Our results support the notion of cAMP-dependent protein kinase A acting through PI3-K/Akt to influence migratory behavior of SMCs. First, forskolin (and dibutyryl-cAMP, not shown) inhibits chemotaxis toward S1P. Second, H89, a potent inhibitor of PKA, restores migration of SMCs exposed to high concentration of S1P and the ability of SMCs to form tubular networks (Fig. 1 and 2). These pharmaco-physiological observations have their counterparts in biochemical assays (Figs. 4 and 5). Akt phosphorylation appears to be enhanced in cells treated with H89 and at least slightly diminished in FSK-treated cells; this is also true of Akt in ECs. The sensitivity of Akt phosphorylation to cAMP, or cAMP-enhancing agents is in keeping with the reported interference by cAMP with localization and interaction between Akt and phosphoinositide-dependent kinase PDK1 23. Most importantly, our results have helped us to discern at least in part the molecular basis for the difference in migration between the two cell types: apparently constitutive activation of Rac and Cdc42 GTPases in non-adherent ECs, and regulated activation of these proteins in identically treated SMCs. These differences most likely reflect the physiological milieu in which the cells reside and the temporal sequence of events leading to formation of blood vessels that follows trauma or injury same thing? 1.


Cell cultures. Human aortic smooth muscle cells (HASMC) were obtained from Cell Systems (Seattle, WA, USA) and grown to near confluence in T150 flasks 1 in a medium containing DMEM-10 % fetal bovine serum (FBS) and penicillin-streptomycin-amphotericin B supplement (Life Technologies, Gaithersburg, MD). The cells were harvested by trypsinization, washed with DMEM and suspended in DMEM. Human aortic endothelial cells (HAEC) were obtained from Clonetics (San Diego, CA, USA) and were grown according to the Supplier's instructions. To measure migration, 105 cells in 0.1 ml of DMEM were placed in the top well of a Transwell chemotaxis chamber and allowed to settle for 30 min. The top wells were then inserted into the bottom chambers containing 0.3 ml of DMEM and the chemoattractant. Migration was allowed to proceed for 2 h (EC) or 6 hrs (SMC) and was quantitated by DAPI staining as described 24.

Formation of capillary-like structures on Matrigel. The methods described previously were used to examine the ability of ECs and SMCs to form a network of capillary-like structures 25,26. Growth factor-reduced Matrigel was obtained from Collaborative Biomedical Products, Bedford, MA. The liquefied Matrigel was used to coat wells of a 24-well plate (200 ml per well) and allowed to solidify for 30 min at 37oC. Trypsinized and washed cells (3x104 EC and 7.5x104 SMC) were suspended in serum-free medium (200 ml total volume), placed in wells and incubated at 37oC and 5% CO2 for 16-20 h in the presence of test compound. The media were removed and the Matrigel layer was analyzed under 40X magnification for the presence of tube-like structures.

Differential staining of endothelial and smooth muscle cells. To observe formation of capillary networks created by co-culturing of ECs and SMCs, cells (105 SMC and 4.25x104 EC) were suspended in the total volume of 400 ml and layered on 200 ml of solidified Matrigel in a well of a 2-chamber slide. The compounds under study were added and the slide was incubated at 37o C in 5% CO2 atmosphere. Before the assay, SMCs were harvested by trypsinization, washed in serum-free medium and labeled using the PKH2-GL green fluorescent cell linker kit (Sigma Chemical Co. St. Louis, MO, USA). The cells (5x106) were suspended in 250 ml of Diluent A and mixed with an equal volume of PKH2-GL dye diluted 250-fold just before use. After mixing continuously for 5 min, 50 ml of fetal bovine serum was added for 1 min, the labeled cells were washed rapidly with complete medium, centrifuged, washed 3 more times and used in the slide chamber assay. Following incubation and formation of capillary network, endothelial cells in the structures were visualized with a red fluorescent dye, DiI-AC-LDL (Biomedical Technologies, Stoughton, MA, USA). This dye is specific for endothelial cells and does not recognize smooth muscle cells. The dye (4 ml of a 200 mg ml-1 solution) was added directly to the well of the microscope slide and staining was observed after 5 hrs of incubation. The red and green images were superimposed using Adobe Photoshop 5.5 computer program (Adobe Systems, San Jose, CA, USA) to show the alignment of the two cell types relative to each other.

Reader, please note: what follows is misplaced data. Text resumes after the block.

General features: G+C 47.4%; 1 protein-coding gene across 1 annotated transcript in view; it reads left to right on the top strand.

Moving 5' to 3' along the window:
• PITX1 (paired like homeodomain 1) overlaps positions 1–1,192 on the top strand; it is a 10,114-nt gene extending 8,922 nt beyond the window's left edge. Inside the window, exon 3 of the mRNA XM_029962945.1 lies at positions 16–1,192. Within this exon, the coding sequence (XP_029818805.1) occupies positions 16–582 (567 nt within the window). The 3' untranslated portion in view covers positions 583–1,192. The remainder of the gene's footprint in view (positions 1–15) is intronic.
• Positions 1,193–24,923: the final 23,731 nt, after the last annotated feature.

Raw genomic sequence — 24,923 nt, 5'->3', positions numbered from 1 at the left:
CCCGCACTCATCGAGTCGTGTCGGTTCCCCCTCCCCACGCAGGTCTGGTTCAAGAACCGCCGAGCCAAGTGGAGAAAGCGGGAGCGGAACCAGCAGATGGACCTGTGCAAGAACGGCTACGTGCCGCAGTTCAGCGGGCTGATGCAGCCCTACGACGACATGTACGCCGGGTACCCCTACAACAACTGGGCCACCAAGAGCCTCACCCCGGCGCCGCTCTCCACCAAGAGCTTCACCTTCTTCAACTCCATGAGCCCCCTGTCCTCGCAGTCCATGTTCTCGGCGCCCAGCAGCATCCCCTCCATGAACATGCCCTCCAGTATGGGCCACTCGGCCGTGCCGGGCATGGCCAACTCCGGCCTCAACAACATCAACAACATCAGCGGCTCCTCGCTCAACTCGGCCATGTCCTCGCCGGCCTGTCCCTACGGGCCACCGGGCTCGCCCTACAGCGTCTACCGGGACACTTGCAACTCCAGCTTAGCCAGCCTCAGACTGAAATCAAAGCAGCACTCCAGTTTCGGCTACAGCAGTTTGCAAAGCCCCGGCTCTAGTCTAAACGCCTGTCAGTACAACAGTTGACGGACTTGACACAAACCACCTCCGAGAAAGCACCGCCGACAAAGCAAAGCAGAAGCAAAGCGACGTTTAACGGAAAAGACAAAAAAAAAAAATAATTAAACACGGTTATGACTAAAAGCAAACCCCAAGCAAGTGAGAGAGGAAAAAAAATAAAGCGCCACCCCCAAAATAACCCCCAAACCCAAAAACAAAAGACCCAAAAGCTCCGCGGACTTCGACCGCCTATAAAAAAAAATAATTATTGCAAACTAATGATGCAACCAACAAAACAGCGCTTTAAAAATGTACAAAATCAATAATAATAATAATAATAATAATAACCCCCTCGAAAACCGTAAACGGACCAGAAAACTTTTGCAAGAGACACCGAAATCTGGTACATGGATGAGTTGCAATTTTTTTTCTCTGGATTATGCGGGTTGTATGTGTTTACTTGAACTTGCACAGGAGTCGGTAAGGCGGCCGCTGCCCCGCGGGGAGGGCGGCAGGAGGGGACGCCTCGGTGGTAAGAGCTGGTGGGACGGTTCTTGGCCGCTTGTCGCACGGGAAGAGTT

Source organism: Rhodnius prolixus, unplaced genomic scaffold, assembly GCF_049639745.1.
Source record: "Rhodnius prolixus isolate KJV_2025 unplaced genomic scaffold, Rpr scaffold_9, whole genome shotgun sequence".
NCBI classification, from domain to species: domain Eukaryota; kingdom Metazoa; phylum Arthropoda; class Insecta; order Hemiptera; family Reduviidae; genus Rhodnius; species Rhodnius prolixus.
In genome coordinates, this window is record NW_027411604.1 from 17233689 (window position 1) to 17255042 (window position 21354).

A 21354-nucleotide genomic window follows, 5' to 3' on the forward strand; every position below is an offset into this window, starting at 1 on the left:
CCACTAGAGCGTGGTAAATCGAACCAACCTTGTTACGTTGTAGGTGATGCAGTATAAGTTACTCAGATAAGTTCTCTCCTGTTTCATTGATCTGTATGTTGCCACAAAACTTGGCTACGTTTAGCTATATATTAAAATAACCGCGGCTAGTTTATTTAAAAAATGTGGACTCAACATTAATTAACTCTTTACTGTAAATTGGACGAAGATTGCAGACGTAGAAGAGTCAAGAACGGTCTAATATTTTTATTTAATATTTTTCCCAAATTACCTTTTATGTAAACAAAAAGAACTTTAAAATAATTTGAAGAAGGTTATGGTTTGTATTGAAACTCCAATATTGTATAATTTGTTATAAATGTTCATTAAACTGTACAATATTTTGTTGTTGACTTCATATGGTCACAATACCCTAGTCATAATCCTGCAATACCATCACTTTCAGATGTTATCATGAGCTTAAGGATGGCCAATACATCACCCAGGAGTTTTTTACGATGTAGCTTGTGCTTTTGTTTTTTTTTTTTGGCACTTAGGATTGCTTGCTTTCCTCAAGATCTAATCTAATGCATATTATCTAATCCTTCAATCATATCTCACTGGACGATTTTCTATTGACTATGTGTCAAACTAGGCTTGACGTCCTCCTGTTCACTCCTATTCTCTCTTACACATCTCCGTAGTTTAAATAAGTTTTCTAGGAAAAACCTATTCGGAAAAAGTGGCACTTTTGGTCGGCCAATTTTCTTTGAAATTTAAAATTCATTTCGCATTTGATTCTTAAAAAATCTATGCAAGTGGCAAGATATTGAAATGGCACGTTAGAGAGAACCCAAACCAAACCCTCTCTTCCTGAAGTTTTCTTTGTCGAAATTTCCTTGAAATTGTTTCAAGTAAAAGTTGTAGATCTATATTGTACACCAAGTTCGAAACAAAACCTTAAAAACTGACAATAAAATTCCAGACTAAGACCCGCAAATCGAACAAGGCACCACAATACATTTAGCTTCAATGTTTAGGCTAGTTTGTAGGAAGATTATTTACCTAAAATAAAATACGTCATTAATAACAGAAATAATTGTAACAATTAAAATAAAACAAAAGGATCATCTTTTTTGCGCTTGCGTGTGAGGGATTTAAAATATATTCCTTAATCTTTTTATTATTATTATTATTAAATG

Detection of Akt phosphorylation and Rac and Cdc42 activation assay. Antibodies directed against P-Ser473 Akt and total Akt were purchased from Cell Signaling Technologies (Beverly, MA) or Upstate Biotechnology (Lake Placid, NY). A Rac/Cdc42 activation assay kit was purchased from Upstate Biotechnology and was used according to manufacturer's instructions. Smooth muscle cells or endothelial cells were grown as described above, harvested and suspended in DMEM. Approximately 1-3 x 106 cells in 0.2 ml aliquots were distributed into Eppendorf microcentrifuge tubes and incubated at 37oC in the presence or absence of agents specified in the Figures. After incubation, the cells were lysed with an equal volume of 2x lysis buffer (1x buffer is: 25 mM HEPES, pH 7.5, 150 mM NaCl, 1% NP-40, 10 mM MgCl2, 1 mM EDTA, and 10% glycerol). The buffer was supplemented with leupeptin (20 mg ml-1), aprotinin (20 mg ml-1), sodium pervanadate (200 mM), NaF (2 mM), and one tablet of Complete (a protease inhibitor cocktail, Roche Biochemicals, Indianapolis, IN) for every 10 ml of buffer. The lysates (100 ml) were mixed with 30 ml of 4x sample buffer for SDS-PAGE (Invitrogen Corporation, Carlsbad, CA), boiled for 5 min and stored frozen at 80oC till needed. The remaining portions of the lysates (0.3 ml) were treated with 10 ml aliquots of the PAK-1 PBD (GST fused to p21-binding domain of human PAK-1) immobilized on glutathione-agarose beads. The beads with bound Rac and Cdc42 were washed with 1x lysis buffer containing 10 % glycerol, suspended in 40 ml of 2x sample buffer, and boiled for 5 min. Aliquots of all samples were applied to 4-12% gradient polyacrylamide gels (Invitrogen) and subjected to electrophoresis. The proteins were transferred to nitrocellulose membrane, probed with appropriate antibodies, and the signal was developed using the Amersham Biosciences (Piscataway, NJ) ECL detection kit.